You’ve probably heard by now of Malala Yousafzai, the teenage Pakistani who survived a gunshot to the head in the name of education equality. As jihadists took over her region and began prohibiting women from receiving an education, Yousafzai – at age 12 – spoke out against the blatant injustices imposed on her and those around her. While her thoughts were originally expressed anonymously, her name was eventually made public and, consequently, she was attacked one day while riding the bus. After being flown to the UK for treatment, Yousafzai made an incredible recovery and has since been traveling the globe to advocate for equal rights education. Recently, she was nominated for a Nobel Peace Prize, which would have made her the youngest laureate ever.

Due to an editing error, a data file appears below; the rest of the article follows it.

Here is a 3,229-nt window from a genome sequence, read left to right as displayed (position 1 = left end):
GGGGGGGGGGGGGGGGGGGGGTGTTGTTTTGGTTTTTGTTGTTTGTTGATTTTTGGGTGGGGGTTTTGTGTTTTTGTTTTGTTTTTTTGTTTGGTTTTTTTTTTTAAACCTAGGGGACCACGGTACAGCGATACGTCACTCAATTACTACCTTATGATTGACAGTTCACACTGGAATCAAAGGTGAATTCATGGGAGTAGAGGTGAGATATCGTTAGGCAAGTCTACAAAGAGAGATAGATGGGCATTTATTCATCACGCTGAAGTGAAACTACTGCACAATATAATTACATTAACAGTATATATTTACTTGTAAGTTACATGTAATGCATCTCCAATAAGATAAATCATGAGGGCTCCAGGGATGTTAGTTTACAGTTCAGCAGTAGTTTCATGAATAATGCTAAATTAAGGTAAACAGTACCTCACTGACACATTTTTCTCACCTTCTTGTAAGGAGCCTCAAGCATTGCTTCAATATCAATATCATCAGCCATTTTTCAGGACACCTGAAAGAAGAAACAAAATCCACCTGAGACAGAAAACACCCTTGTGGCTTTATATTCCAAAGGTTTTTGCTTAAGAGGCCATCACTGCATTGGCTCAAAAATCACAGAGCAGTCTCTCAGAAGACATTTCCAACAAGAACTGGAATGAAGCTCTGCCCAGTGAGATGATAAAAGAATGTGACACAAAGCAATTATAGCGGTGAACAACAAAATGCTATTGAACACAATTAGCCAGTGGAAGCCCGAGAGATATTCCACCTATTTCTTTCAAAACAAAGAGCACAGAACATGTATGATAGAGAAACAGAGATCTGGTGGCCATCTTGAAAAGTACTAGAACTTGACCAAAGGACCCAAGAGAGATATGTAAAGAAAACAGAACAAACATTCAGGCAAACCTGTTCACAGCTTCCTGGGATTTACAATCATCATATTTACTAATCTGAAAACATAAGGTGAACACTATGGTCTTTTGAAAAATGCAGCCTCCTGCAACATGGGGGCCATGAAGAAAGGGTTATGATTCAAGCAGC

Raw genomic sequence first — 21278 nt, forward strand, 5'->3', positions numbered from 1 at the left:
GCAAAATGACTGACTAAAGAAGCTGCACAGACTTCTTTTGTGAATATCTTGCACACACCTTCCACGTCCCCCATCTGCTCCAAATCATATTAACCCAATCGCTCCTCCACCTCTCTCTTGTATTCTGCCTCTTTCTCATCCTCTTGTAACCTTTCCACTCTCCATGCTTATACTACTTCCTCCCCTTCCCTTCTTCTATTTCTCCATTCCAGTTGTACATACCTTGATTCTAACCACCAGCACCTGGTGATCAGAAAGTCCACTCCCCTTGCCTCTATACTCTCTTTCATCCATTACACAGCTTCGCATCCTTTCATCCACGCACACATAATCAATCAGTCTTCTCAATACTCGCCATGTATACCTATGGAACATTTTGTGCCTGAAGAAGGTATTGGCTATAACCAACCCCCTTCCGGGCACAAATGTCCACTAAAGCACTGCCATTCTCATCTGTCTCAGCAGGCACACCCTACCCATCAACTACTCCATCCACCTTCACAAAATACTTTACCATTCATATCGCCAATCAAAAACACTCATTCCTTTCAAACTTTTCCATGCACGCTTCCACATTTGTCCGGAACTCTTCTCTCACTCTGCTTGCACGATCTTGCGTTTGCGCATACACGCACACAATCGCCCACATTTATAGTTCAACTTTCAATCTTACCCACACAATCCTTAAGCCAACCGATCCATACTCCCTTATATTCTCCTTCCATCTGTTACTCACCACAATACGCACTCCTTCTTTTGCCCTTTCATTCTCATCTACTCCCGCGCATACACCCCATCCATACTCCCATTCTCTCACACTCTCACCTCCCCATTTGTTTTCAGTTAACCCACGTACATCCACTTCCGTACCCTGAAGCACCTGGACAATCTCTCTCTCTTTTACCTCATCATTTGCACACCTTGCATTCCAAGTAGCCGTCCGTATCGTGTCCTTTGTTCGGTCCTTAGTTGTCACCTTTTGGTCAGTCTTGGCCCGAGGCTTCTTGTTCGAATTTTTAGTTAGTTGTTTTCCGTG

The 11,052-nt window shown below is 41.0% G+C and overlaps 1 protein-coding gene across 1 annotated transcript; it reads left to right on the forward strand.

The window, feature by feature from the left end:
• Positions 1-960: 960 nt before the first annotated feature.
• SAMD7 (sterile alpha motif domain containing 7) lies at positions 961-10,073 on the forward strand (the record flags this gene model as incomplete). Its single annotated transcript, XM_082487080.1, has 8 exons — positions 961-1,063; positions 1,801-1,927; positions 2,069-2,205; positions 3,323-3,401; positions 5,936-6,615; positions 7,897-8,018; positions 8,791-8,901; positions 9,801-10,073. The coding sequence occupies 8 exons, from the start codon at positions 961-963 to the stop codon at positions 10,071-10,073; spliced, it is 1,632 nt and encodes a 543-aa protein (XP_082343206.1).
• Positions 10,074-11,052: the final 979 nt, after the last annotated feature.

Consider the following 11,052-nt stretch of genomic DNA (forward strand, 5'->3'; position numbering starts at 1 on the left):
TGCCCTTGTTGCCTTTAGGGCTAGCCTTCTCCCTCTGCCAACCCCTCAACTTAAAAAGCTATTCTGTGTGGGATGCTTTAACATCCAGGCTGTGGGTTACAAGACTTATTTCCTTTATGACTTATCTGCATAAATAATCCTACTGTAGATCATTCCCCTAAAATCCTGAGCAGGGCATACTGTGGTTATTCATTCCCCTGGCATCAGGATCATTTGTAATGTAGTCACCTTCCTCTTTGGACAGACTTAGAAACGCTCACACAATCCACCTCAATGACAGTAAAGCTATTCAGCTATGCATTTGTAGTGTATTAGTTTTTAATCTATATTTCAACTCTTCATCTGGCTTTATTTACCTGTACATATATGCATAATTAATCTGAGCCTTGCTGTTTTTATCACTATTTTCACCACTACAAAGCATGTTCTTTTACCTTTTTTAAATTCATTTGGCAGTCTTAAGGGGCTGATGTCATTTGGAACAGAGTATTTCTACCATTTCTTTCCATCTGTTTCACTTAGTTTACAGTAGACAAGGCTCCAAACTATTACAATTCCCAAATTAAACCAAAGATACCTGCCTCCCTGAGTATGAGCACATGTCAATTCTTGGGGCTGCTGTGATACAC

While not ultimately awarded the prize, Yousafzai and her story continue to offer inspiration and hope for people across the globe. Her memoir, I Am Malala, has just been published, and Yousafzai has been persistent in promoting its message of fighting injustice through education. (Watch her poignant interview on The Daily Show here.)
In the United States, where (equal) education is a federal mandate, it’s nearly impossible to imagine schools being destroyed and children being told they are simply not allowed to learn – or, more grimly, literally being shot for trying. It’s probably safe to say that, at times, we even take it for granted. Learning Malala Yousafzai’s story can be a powerful way to talk to students about the importance of education. Have you shared it with your class? If so, how did you approach it, and how was it received? Please discuss in the comments below.